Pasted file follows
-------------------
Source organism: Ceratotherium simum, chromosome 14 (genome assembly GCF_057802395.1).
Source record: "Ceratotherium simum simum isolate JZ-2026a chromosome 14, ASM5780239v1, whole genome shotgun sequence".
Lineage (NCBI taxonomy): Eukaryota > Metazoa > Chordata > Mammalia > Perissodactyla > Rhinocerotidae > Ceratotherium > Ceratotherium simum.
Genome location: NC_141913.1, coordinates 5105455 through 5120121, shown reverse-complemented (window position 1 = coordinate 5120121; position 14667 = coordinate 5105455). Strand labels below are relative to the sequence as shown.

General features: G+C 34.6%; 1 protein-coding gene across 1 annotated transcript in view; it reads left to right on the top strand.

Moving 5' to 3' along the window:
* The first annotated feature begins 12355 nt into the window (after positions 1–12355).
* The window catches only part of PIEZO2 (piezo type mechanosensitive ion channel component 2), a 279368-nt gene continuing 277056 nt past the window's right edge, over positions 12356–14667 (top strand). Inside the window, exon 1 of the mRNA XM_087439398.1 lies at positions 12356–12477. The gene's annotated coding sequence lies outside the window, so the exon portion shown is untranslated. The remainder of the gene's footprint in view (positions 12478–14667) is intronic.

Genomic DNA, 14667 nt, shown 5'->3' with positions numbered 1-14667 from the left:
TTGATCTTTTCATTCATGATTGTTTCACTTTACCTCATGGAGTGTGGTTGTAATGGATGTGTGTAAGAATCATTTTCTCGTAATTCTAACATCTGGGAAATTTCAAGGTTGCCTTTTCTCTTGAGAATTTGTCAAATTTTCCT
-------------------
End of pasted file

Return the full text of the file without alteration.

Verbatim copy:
Source organism: Ceratotherium simum, chromosome 14 (genome assembly GCF_057802395.1).
Source record: "Ceratotherium simum simum isolate JZ-2026a chromosome 14, ASM5780239v1, whole genome shotgun sequence".
Lineage (NCBI taxonomy): Eukaryota > Metazoa > Chordata > Mammalia > Perissodactyla > Rhinocerotidae > Ceratotherium > Ceratotherium simum.
Genome location: NC_141913.1, coordinates 5105455 through 5120121, shown reverse-complemented (window position 1 = coordinate 5120121; position 14667 = coordinate 5105455). Strand labels below are relative to the sequence as shown.

General features: G+C 34.6%; 1 protein-coding gene across 1 annotated transcript in view; it reads left to right on the top strand.

Moving 5' to 3' along the window:
* The first annotated feature begins 12355 nt into the window (after positions 1–12355).
* The window catches only part of PIEZO2 (piezo type mechanosensitive ion channel component 2), a 279368-nt gene continuing 277056 nt past the window's right edge, over positions 12356–14667 (top strand). Inside the window, exon 1 of the mRNA XM_087439398.1 lies at positions 12356–12477. The gene's annotated coding sequence lies outside the window, so the exon portion shown is untranslated. The remainder of the gene's footprint in view (positions 12478–14667) is intronic.

Genomic DNA, 14667 nt, shown 5'->3' with positions numbered 1-14667 from the left:
TTGATCTTTTCATTCATGATTGTTTCACTTTACCTCATGGAGTGTGGTTGTAATGGATGTGTGTAAGAATCATTTTCTCGTAATTCTAACATCTGGGAAATTTCAAGGTTGCCTTTTCTCTTGAGAATTTGTCAAATTTTCCT